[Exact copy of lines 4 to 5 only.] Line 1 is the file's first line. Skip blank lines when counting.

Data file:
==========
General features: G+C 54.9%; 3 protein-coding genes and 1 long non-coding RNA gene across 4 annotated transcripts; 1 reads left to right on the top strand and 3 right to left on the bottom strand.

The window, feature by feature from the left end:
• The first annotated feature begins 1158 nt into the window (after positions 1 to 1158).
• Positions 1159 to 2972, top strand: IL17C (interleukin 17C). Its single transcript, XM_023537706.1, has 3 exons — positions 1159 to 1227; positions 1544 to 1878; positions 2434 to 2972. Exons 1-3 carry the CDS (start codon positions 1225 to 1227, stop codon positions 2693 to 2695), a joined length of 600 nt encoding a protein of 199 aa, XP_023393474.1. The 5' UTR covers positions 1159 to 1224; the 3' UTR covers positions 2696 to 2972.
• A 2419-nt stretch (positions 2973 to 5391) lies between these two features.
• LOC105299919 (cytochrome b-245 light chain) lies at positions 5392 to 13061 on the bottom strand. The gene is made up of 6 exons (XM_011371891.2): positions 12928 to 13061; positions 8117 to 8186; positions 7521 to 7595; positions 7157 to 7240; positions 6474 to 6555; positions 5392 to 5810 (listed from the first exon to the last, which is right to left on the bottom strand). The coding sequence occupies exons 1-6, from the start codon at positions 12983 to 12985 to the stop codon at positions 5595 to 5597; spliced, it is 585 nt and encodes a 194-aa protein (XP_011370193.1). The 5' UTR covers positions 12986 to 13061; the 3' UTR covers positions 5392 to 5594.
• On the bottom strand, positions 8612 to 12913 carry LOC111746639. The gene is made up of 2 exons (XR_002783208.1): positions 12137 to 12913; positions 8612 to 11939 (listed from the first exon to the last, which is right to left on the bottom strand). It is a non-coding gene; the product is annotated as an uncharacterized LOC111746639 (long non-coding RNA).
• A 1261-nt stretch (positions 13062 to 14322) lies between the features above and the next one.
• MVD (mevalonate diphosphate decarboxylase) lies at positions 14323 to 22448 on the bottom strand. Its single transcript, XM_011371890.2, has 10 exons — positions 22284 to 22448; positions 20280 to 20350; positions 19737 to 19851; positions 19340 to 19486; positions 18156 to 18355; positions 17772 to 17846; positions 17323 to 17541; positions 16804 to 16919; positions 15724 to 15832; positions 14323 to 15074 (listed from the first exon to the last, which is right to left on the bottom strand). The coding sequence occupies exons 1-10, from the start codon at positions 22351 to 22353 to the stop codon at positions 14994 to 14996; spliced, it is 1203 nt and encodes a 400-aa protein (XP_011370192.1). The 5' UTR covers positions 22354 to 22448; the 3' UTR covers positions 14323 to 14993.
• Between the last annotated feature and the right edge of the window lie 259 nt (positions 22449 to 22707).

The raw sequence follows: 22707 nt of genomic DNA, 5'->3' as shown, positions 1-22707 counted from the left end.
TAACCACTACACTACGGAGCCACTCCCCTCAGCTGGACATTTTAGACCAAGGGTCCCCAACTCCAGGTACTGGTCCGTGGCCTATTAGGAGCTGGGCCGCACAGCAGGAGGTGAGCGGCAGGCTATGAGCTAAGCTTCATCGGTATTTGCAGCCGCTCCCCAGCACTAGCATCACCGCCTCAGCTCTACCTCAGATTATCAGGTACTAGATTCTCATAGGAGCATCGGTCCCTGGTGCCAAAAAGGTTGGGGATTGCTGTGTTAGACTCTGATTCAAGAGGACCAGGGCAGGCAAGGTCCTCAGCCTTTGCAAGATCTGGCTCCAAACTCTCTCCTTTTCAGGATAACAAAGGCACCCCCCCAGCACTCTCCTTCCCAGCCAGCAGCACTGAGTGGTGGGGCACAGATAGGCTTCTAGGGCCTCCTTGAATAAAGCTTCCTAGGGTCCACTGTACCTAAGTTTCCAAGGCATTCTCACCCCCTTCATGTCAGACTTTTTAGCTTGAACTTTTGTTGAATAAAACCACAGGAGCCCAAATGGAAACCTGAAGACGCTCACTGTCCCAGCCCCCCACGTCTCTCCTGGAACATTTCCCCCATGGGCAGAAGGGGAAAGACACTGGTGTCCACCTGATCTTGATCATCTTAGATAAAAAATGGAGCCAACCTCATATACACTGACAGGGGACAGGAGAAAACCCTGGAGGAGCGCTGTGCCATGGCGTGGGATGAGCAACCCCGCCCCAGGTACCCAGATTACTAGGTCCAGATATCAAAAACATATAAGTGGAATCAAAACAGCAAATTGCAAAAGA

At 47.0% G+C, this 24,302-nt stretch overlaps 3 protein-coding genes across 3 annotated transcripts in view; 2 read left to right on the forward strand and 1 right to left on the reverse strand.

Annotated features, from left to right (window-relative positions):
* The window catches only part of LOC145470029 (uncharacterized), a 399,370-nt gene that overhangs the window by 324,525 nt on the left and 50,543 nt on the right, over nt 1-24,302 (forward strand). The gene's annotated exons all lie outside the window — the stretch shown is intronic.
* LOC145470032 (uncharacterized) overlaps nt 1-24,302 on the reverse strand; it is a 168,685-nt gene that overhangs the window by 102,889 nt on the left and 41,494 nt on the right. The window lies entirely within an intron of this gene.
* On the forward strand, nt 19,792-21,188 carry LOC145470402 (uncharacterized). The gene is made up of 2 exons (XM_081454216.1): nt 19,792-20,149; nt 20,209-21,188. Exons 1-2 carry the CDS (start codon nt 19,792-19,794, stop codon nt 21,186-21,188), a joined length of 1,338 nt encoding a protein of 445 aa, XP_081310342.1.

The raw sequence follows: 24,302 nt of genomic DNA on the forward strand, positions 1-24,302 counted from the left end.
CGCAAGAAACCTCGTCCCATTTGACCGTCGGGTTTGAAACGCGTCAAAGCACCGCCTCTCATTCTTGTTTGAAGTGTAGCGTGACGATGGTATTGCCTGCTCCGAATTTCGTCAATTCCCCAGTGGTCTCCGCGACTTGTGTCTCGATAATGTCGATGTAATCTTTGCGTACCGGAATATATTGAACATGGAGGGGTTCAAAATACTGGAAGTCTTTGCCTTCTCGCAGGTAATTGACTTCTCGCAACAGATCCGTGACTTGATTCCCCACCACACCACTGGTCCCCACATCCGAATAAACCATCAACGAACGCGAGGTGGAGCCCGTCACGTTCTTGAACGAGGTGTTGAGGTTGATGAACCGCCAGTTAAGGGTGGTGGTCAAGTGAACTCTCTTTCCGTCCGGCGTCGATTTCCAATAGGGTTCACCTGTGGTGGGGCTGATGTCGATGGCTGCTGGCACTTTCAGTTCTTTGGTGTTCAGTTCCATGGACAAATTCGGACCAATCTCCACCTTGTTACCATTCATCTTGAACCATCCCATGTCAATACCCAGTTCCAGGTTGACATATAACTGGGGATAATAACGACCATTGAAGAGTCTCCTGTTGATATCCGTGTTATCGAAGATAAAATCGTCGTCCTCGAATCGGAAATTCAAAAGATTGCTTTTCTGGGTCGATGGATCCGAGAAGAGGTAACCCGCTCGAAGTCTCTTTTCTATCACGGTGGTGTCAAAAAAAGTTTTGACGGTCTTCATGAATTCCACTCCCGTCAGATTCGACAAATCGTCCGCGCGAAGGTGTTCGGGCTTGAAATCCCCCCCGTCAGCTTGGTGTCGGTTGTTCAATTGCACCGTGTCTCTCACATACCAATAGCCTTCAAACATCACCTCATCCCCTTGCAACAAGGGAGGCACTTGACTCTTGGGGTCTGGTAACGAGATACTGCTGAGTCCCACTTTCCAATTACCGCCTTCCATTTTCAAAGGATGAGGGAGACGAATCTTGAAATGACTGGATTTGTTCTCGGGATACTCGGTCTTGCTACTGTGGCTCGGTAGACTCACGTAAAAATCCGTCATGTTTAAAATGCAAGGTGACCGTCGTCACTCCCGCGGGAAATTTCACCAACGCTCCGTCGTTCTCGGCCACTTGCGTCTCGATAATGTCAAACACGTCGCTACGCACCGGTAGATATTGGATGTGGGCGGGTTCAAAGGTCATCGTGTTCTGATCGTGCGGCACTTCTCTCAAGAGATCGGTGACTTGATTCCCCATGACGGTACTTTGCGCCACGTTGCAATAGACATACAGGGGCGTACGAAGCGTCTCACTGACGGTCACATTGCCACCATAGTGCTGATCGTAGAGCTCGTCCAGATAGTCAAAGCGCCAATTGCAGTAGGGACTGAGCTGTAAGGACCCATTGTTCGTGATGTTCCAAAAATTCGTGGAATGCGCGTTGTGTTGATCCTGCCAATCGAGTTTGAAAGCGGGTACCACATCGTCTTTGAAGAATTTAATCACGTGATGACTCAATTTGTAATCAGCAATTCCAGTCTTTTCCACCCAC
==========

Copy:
• Positions 1159 to 2972, top strand: IL17C (interleukin 17C). Its single transcript, XM_023537706.1, has 3 exons — positions 1159 to 1227; positions 1544 to 1878; positions 2434 to 2972. Exons 1-3 carry the CDS (start codon positions 1225 to 1227, stop codon positions 2693 to 2695), a joined length of 600 nt encoding a protein of 199 aa, XP_023393474.1. The 5' UTR covers positions 1159 to 1224; the 3' UTR covers positions 2696 to 2972.
• A 2419-nt stretch (positions 2973 to 5391) lies between these two features.